(CNN) -- The deaths of the U.S. ambassador and three other Americans amid protests against a film that denigrates Islam has sparked global discussion and debate about whether there is a line between free speech and hate speech and, if so, where it lies.
"They don't regard perceived insults to the Prophet Mohammed or the Quran as being protected by free speech, they regard it as a capital offense," says Peter Bergen, CNN's national security analyst, referring to protesters in Libya and Egypt, where the U.S. Embassy was attacked, who were angered by the film.
According to The Wall Street Journal, the movie was made by a real estate developer who wanted to portray Islam as a hateful religion. The attack on the U.S. personnel in Benghazi, Libya, was orchestrated by extremists who used the protests as a diversion, U.S. sources told CNN Wednesday.
"In some of these cases, the people releasing these films or cartoons are trying to make a statement about free speech, which is fair enough," says Bergen, referring to the film and other provocative recent depictions of Mohammed, Islam's founding prophet.
"But in some cases they are deliberately trying to provoke," Bergen says. "The film that is at issue is certainly very provocative, the way it treats the Prophet Mohammed, and people who release these things are being very irresponsible."
Newt Gingrich told CNN Wednesday that the United States should seize on the violence spurred by the film "to teach the Muslim world about freedom," specifically about freedom of speech.
His remarks, echoed by other conservatives on Wednesday, signaled something of a divide in reaction to developments in Libya and Egypt between the political right, which stressed freedom of speech, and the left, which added condemnation of those behind the anti-Muslim film.
"The horrific attacks in Libya & Egypt are a stark contrast to our American ideals of free speech, civil disagreement," wrote Todd Rokita, a Republican U.S. congressman who is from Indiana, on Twitter.
Gingrich, the former presidential candidate and speaker of the U.S. House of Representatives, said that after the attacks, "We had an opportunity to stand up and say, 'You know, it is true -- some people in the United States might make a film that is totally whacked out.'"
"Sooner or later, we in the modern world have to say to those who are living in a different way, 'Look, we stand for freedom,'" he said.
Gingrich criticized statements from the U.S. government that he said went too far in condemning and apologizing for the anti-Muslim film.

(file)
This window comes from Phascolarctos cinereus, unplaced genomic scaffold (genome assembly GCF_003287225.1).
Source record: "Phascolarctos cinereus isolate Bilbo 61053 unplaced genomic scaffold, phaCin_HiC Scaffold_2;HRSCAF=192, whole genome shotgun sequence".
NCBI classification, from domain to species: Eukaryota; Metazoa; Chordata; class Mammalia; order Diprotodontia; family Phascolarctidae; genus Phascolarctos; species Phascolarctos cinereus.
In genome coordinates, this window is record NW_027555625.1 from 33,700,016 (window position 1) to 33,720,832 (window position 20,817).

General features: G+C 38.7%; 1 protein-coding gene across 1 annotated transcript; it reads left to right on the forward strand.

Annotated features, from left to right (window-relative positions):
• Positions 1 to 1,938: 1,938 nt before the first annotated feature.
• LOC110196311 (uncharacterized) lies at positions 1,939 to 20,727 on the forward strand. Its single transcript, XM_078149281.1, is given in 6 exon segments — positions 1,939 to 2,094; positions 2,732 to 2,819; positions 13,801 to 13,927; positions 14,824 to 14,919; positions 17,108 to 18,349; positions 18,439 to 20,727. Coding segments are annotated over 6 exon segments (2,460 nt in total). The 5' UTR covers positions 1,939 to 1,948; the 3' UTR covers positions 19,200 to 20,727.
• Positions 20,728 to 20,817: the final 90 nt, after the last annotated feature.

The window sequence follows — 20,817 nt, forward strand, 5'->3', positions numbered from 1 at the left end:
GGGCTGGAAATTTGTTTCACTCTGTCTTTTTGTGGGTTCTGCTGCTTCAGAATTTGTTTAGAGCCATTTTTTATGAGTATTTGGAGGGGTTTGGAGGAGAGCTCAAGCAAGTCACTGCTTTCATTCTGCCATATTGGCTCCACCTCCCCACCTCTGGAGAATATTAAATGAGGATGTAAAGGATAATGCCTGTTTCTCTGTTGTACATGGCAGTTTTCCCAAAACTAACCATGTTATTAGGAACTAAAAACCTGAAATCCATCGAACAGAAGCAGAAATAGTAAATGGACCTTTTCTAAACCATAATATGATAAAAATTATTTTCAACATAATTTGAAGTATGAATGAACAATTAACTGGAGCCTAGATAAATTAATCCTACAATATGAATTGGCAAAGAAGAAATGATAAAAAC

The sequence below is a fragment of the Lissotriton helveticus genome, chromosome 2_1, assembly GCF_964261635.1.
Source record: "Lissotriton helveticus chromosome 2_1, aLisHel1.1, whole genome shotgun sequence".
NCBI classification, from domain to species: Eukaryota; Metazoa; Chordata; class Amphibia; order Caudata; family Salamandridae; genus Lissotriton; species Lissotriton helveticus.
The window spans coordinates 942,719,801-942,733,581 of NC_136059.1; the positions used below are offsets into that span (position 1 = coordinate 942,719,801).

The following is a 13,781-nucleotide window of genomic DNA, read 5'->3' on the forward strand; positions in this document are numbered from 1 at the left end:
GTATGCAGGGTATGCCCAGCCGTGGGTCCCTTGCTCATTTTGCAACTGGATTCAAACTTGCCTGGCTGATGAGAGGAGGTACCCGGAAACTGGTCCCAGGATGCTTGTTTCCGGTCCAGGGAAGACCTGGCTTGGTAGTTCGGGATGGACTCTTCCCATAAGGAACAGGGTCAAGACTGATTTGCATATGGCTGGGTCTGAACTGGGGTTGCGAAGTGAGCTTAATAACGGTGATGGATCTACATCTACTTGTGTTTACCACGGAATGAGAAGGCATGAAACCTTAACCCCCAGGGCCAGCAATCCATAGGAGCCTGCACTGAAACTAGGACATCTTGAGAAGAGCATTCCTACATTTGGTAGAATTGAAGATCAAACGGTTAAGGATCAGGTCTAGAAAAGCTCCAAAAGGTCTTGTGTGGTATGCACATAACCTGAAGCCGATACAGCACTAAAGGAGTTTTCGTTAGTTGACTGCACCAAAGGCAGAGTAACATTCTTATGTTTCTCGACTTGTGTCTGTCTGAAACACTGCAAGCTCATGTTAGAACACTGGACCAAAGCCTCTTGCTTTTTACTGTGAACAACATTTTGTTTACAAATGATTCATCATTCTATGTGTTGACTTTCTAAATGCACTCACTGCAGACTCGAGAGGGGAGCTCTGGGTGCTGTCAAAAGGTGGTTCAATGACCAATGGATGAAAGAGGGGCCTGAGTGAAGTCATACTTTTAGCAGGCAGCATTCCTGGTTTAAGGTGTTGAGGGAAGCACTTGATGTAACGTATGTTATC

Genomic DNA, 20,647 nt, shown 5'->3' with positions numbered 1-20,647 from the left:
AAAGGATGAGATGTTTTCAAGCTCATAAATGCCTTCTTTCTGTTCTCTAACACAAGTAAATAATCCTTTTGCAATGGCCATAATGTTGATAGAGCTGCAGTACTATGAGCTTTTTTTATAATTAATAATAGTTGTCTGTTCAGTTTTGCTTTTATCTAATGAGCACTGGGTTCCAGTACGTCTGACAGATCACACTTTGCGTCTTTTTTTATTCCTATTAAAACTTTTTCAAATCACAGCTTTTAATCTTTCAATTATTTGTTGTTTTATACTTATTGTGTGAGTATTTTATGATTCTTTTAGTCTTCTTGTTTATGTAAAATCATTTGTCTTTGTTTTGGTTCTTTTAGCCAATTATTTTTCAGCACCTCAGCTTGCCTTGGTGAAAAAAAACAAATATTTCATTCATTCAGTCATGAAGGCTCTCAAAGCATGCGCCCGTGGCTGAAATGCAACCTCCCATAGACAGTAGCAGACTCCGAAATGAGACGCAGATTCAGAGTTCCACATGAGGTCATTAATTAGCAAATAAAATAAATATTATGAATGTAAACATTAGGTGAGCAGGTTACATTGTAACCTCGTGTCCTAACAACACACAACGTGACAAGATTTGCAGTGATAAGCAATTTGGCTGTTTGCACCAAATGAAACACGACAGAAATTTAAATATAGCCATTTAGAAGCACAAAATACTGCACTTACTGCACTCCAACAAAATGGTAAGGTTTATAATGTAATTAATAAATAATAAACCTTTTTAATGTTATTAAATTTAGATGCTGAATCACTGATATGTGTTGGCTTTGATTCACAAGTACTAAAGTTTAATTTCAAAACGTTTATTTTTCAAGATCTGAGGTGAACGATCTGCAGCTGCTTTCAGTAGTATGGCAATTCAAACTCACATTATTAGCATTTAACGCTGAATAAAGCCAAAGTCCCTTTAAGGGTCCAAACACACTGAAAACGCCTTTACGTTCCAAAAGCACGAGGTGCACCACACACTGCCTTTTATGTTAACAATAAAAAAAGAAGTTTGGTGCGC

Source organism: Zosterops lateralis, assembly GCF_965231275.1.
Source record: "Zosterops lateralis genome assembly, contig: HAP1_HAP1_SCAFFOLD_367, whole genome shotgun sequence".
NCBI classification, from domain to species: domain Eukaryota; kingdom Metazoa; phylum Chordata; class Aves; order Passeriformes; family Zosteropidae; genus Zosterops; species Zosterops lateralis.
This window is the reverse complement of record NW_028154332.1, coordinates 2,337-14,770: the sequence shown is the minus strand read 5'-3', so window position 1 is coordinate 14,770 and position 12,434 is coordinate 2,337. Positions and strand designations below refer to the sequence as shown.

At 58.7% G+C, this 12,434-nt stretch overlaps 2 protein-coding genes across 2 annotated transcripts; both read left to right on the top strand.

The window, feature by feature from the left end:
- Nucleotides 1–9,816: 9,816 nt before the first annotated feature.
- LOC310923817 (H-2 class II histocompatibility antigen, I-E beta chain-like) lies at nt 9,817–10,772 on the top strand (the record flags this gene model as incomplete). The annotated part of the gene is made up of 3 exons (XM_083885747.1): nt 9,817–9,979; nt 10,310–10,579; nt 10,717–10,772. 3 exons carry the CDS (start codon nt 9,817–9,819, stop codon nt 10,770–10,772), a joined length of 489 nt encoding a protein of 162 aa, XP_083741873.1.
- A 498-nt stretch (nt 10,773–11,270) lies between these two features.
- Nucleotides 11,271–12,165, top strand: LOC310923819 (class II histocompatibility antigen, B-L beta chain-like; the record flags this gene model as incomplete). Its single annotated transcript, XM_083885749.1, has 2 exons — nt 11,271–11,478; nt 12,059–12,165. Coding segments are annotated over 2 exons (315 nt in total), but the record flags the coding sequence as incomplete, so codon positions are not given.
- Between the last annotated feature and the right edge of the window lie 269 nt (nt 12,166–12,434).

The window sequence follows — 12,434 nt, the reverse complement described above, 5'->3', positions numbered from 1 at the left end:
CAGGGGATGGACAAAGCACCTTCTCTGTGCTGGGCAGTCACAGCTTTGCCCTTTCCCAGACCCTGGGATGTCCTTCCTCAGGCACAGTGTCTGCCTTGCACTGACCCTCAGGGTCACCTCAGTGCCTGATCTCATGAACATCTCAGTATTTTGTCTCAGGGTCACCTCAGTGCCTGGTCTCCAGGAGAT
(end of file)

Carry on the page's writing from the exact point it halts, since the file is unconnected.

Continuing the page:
In a statement on Tuesday morning -- before the violence -- the U.S. Embassy in Egypt wrote that it "condemns the continuing efforts by misguided individuals to hurt the religious feelings of Muslims -- as we condemn efforts to offend believers of all religions."
"Respect for religious beliefs is a cornerstone of American democracy," the statement continued. "We firmly reject the actions by those who abuse the universal right of free speech to hurt the religious beliefs of others."
Some U.S. officials spoke to the tension between U.S. support for free speech and what some have described as the film's "hate speech," in reacting to the attacks.
"The United States deplores any intentional effort to denigrate the religious beliefs of others," U.S. Secretary of State Hillary Clinton said in a statement.
"Our commitment to religious tolerance goes back to the very beginning of our nation," she said. "But let me be clear: There is never any justification for violent acts of this kind."
Some other political and religious leaders also cited the tension between free speech and what they said was hate speech. "I support #freespeech AND believe this film is hateful," tweeted Eboo Patel, an American Muslim leader based in Chicago. "I stand up for #Islam AND condemn violence of extremist Muslims #fb #responsibility."
Others joined in venting disapproval of both the film and the attacks. "For the record, you can condemn violence in response to hate speech, and you can also condemn hate speech," wrote Jeff Fecke on Twitter. "You don't have to support either."
Some American Muslims said Wednesday that while they support the right of free speech, they believe that the United States applies its values selectively in the Muslim world, especially when it comes to military and intelligence operations.
"Freedom of speech falls alongside other freedoms to live and be free from bombs falling on people's heads and to be free from occupations," says Omid Safi, religious studies professor at the University of North Carolina, referring to American military and intelligence operations in parts of the Muslim world.
"I will take free speech comments seriously when others take people's freedom of life and dignity and to be free from occupation just as seriously," he said.